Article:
Recession 'responsible for 2,000 deaths in London'

Believe it or not, recession has killed 2,000 people in London. This is according to a study published in the 'British Medical Journal'.

The study by Oxford University has found the economic downturn -- that started in 2008 and continued through 2009, 2010 and 2001 -- has caused 2,000 deaths from heart attacks in the British capital in its first year itself.

However, the study claimed 80,000 lives were also saved between 2002 and 2008 as deaths from heart attacks declined.

"I would say that there were approximately 2,000 lives lost during the years 2008 and 2009. There was not necessarily a peak in the data, but rather a constant decline between 2002 and 2007, a plateau for 2008 and 09, and then a decline again.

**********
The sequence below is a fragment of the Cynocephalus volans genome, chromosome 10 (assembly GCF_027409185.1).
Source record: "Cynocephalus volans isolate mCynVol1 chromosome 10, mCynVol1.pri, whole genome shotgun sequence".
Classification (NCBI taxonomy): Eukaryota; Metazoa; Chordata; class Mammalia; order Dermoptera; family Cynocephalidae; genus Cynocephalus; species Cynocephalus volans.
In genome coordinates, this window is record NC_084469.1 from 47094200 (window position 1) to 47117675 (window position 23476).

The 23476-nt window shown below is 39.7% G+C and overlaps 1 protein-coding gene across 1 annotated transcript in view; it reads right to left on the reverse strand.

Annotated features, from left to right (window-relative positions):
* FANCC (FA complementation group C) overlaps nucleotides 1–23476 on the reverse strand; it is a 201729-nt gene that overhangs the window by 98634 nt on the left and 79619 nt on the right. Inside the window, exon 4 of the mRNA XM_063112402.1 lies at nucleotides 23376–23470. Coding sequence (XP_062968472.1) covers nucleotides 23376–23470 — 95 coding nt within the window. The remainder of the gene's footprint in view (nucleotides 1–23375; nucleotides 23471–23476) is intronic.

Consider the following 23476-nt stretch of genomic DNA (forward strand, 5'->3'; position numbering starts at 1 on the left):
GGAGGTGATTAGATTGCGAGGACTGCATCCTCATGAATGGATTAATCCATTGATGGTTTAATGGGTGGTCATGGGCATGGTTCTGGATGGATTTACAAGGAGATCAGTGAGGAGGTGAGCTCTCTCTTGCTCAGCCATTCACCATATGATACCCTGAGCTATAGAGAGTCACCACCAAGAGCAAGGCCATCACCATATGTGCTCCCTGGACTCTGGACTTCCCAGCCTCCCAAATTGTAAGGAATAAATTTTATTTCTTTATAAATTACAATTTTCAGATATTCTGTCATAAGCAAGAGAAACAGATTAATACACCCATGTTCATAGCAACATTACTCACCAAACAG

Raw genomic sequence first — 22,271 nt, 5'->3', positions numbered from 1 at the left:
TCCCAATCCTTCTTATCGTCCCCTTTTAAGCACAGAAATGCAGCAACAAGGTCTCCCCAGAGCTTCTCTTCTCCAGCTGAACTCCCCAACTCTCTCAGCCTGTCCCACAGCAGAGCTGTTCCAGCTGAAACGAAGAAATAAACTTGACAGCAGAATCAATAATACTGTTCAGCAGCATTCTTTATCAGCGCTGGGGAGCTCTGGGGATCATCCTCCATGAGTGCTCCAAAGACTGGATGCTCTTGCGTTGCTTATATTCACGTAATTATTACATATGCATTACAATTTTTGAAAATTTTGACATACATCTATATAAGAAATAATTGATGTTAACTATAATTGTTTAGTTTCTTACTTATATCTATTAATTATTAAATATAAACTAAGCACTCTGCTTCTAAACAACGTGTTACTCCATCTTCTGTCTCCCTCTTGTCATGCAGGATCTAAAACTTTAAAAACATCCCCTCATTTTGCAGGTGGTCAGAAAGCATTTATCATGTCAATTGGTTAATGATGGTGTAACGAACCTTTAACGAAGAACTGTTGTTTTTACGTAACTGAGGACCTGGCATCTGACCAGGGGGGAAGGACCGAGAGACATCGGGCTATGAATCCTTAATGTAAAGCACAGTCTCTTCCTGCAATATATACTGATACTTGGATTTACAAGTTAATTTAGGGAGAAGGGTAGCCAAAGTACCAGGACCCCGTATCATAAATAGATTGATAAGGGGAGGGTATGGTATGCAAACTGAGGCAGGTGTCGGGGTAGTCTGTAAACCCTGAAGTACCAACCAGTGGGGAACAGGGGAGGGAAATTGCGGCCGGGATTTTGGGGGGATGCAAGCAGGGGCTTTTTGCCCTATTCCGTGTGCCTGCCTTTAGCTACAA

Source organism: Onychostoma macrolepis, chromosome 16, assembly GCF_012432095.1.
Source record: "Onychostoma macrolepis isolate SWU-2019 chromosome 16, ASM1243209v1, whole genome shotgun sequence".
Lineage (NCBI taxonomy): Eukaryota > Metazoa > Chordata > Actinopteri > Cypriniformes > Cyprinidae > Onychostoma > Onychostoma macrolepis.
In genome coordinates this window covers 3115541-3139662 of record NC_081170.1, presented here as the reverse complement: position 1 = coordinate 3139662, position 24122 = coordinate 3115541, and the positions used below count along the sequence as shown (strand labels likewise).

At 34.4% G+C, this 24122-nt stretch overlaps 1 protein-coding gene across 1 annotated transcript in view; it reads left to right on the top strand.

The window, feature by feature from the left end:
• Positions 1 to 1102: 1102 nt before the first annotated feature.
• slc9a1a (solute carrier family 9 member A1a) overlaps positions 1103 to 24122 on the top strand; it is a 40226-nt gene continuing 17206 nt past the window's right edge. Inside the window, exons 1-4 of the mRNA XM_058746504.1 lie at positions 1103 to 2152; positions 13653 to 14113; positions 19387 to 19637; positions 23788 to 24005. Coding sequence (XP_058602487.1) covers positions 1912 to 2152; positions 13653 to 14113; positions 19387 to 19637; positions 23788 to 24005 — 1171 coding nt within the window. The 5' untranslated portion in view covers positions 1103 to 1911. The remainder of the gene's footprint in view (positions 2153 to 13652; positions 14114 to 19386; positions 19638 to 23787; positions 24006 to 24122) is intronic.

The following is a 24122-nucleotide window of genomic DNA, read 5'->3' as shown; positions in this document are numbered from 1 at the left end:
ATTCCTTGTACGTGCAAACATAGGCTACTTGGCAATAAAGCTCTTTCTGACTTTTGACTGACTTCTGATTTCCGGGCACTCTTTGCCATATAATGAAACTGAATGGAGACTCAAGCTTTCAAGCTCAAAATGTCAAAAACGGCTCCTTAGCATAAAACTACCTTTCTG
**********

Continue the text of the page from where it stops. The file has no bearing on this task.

"It is our speculation that these extra 2,000 deaths can likely be explained by the crisis, but we cannot make any conclusions before doing further research," Kate Smolina, who led the study, told 'The Daily Telegraph'.

The researchers added: "The increase in acute myocardial infarction event rate in London between 2007 and 2009 may be a result of the financial crisis that peaked in 2008 and greatly affected the London financial district."

Prof Peter Weissberg, medical director of the British Heart Foundation, which funded the study, said the observation was interesting but from this study, the deaths could not be definitively attributed to the financial crisis.

"It is a biologically plausible explanation but we cannot say from this study that there is a cause an effect. Other things may have happened to explain this," he was quoted as saying.

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